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Should I communicate in my applications that I'm unemployed out of choice rather than because nobody will have me?

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User

( 3 months ago )


I've recently quit my grad school and I'm on a lookout for jobs. My CV seems to be in quite a high demand if the amount of calls from recruiters is anything to judge it by. I've not been employed for three months now and I'm taking this time to do some overdue travelling as well as working on personal projects.

Today in a call a recruiter mentioned that I might want to consider finding something fast because having this few months out of employment "raises some questions". Well, I'm sure it does - should I clarify the answers to those questions when I apply for new jobs?

If it's at all important, the main reason for me not having a job yet is that I'm quite picky in what kind of jobs I want. I have some red-lines when it comes to the industries I'd work for (ethical considerations), and locations/commute distance I'm interested in (work/life balance), as well as wanting to work on a product and with a team I can actually get behind. Combine that with my niche having openings less often than the rest of the industry and you end up with a long job search (which I'm fine with but I'm realising prospective employers might not be).

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User

( 3 months ago )

Today in a call a recruiter mentioned that I might want to consider finding something fast because having this few months out of employment "raises some questions"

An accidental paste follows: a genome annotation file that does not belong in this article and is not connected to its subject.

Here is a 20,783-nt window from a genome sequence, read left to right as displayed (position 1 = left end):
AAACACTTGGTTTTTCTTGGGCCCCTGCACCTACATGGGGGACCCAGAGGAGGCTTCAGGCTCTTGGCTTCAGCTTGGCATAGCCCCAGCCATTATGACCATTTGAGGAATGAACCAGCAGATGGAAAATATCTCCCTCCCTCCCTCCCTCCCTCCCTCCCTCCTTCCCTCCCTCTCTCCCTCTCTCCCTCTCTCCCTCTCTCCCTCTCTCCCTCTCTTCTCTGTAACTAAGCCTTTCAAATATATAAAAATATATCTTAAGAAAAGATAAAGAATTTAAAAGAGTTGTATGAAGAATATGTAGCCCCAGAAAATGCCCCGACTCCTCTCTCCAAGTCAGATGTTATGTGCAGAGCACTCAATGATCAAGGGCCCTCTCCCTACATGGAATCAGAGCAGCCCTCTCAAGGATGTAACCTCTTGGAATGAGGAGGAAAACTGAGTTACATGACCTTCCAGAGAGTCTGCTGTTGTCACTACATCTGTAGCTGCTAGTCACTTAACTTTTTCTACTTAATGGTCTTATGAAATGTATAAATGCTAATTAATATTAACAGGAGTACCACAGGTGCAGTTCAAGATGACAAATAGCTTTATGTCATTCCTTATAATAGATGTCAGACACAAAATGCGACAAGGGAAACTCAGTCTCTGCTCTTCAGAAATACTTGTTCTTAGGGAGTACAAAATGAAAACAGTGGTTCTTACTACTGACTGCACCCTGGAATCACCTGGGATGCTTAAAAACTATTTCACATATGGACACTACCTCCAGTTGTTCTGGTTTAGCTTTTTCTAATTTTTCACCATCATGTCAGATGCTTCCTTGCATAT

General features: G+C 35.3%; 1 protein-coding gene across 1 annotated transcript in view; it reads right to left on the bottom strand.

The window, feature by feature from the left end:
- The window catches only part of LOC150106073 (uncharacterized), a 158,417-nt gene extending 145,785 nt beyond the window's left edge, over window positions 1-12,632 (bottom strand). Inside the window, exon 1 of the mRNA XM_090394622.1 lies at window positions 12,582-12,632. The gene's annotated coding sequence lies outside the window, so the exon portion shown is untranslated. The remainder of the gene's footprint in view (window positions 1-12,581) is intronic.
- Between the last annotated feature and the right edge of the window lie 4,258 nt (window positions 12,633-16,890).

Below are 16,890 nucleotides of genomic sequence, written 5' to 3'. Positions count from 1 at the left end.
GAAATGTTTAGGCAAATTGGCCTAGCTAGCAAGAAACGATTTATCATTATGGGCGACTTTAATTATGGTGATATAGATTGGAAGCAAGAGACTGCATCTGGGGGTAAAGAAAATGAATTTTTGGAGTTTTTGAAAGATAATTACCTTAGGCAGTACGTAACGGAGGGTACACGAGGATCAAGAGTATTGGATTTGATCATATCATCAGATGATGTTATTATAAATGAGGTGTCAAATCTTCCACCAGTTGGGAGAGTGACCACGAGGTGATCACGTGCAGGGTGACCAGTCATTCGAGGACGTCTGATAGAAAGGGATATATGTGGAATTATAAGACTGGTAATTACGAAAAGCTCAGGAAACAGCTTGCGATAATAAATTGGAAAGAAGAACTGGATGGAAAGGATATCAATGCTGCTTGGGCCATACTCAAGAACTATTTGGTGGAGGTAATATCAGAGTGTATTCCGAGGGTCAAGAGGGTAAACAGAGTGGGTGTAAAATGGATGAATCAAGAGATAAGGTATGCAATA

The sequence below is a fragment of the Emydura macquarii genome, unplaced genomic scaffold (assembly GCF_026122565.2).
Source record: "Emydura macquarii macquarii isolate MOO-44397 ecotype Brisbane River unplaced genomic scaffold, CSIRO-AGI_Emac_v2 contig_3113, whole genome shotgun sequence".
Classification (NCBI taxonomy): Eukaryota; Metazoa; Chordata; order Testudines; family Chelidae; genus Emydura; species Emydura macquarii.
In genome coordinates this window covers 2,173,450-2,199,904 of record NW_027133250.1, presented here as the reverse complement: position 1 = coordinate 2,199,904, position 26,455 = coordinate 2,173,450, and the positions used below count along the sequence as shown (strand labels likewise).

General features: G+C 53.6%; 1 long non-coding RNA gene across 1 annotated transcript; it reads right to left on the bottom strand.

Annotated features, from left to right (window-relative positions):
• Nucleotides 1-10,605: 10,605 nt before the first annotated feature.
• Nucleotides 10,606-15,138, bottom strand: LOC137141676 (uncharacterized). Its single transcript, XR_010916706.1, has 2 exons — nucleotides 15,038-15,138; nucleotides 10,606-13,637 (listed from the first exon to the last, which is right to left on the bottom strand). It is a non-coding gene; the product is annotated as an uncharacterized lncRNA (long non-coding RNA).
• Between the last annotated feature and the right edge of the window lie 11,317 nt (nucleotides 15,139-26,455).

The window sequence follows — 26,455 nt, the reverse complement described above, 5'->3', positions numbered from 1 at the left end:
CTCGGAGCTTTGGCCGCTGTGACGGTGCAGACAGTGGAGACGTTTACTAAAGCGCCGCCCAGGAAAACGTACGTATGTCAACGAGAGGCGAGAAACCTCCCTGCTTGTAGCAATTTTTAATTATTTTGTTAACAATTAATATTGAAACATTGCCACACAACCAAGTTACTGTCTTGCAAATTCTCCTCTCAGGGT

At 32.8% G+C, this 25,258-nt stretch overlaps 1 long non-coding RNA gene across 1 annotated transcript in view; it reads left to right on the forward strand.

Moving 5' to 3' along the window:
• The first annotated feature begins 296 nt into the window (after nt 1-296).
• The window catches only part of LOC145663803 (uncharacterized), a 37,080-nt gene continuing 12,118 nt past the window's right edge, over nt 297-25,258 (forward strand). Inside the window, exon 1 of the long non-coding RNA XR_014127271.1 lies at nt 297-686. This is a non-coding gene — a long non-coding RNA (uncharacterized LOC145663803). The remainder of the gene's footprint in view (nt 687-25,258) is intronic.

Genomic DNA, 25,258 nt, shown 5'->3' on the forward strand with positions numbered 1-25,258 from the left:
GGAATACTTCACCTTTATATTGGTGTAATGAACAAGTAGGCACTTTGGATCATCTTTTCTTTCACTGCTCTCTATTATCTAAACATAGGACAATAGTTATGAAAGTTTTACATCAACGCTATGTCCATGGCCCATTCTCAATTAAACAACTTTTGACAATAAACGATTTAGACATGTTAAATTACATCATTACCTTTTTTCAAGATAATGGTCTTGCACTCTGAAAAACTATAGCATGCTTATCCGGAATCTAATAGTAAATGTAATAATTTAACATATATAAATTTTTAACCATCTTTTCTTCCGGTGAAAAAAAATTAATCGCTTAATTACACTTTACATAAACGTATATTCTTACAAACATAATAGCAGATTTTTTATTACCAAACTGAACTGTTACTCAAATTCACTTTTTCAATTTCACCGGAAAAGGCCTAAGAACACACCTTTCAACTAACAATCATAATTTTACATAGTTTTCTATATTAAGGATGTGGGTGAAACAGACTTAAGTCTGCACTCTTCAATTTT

No it does not.

A "gap" only raises questions if it's a gap. If you worked from 2011-2016 and 2018-2019 and refuse to tell me what you did in between, that is a gap. It probably means a prison sentence, rehab or anything else a person would like to hide.

However finishing school and then touring the world because you will never be that independent and free again is not a gap. It's not secret. It's actually remarkably realistic.

So whatever you want to do, do it. And tell. I don't mind seeing a CV with 6 months of travelling Australia or something. Do it now, so you don't have to regret not doing it, or somehow trying to do it while working for me.

However, be prepared to tell. If you cannot tell or have nothing interesting to tell, people will think you hide something. So for example travelling Australia is great. Telling me you binge-watched Netflix specials for 6 months because your mom paid the rent and food and you could is not impressive.

So it boils down to: do interesting stuff that you can put on your CV, even if only as a single headline ("2019 - Toured Australia and South America") to explain a perceived gap. Or get a job. But you certainly don't need a job as an excuse if you have interesting stuff to do instead.


Disclaimer: "Australia" from my point of view is the other side of the planet. If by any chance you are from Australia, maybe pick another target to "see the world".

what's your interest


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